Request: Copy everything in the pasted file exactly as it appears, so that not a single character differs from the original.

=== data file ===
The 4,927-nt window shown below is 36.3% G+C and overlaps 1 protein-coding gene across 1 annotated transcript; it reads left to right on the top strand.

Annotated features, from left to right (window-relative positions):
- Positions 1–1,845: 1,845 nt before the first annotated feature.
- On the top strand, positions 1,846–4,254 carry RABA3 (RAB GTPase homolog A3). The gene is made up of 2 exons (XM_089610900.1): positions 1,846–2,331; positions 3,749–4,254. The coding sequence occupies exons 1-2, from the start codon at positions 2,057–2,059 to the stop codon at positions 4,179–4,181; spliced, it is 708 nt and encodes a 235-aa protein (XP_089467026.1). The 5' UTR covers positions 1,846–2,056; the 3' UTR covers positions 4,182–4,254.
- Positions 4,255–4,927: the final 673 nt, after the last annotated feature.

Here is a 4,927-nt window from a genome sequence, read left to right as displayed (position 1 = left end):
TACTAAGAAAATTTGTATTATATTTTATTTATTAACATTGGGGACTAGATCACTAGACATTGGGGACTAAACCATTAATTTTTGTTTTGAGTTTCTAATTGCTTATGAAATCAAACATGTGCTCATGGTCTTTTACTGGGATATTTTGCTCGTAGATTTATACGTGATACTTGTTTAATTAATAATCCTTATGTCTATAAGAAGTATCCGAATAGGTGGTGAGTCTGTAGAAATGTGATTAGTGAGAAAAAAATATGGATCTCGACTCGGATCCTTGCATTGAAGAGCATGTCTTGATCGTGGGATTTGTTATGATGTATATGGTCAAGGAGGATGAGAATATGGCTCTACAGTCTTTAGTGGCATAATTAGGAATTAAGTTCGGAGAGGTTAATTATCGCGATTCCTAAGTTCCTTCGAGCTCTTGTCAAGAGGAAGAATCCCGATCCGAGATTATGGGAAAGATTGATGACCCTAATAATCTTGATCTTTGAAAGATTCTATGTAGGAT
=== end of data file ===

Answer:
The 4,927-nt window shown below is 36.3% G+C and overlaps 1 protein-coding gene across 1 annotated transcript; it reads left to right on the top strand.

Annotated features, from left to right (window-relative positions):
- Positions 1–1,845: 1,845 nt before the first annotated feature.
- On the top strand, positions 1,846–4,254 carry RABA3 (RAB GTPase homolog A3). The gene is made up of 2 exons (XM_089610900.1): positions 1,846–2,331; positions 3,749–4,254. The coding sequence occupies exons 1-2, from the start codon at positions 2,057–2,059 to the stop codon at positions 4,179–4,181; spliced, it is 708 nt and encodes a 235-aa protein (XP_089467026.1). The 5' UTR covers positions 1,846–2,056; the 3' UTR covers positions 4,182–4,254.
- Positions 4,255–4,927: the final 673 nt, after the last annotated feature.

Here is a 4,927-nt window from a genome sequence, read left to right as displayed (position 1 = left end):
TACTAAGAAAATTTGTATTATATTTTATTTATTAACATTGGGGACTAGATCACTAGACATTGGGGACTAAACCATTAATTTTTGTTTTGAGTTTCTAATTGCTTATGAAATCAAACATGTGCTCATGGTCTTTTACTGGGATATTTTGCTCGTAGATTTATACGTGATACTTGTTTAATTAATAATCCTTATGTCTATAAGAAGTATCCGAATAGGTGGTGAGTCTGTAGAAATGTGATTAGTGAGAAAAAAATATGGATCTCGACTCGGATCCTTGCATTGAAGAGCATGTCTTGATCGTGGGATTTGTTATGATGTATATGGTCAAGGAGGATGAGAATATGGCTCTACAGTCTTTAGTGGCATAATTAGGAATTAAGTTCGGAGAGGTTAATTATCGCGATTCCTAAGTTCCTTCGAGCTCTTGTCAAGAGGAAGAATCCCGATCCGAGATTATGGGAAAGATTGATGACCCTAATAATCTTGATCTTTGAAAGATTCTATGTAGGAT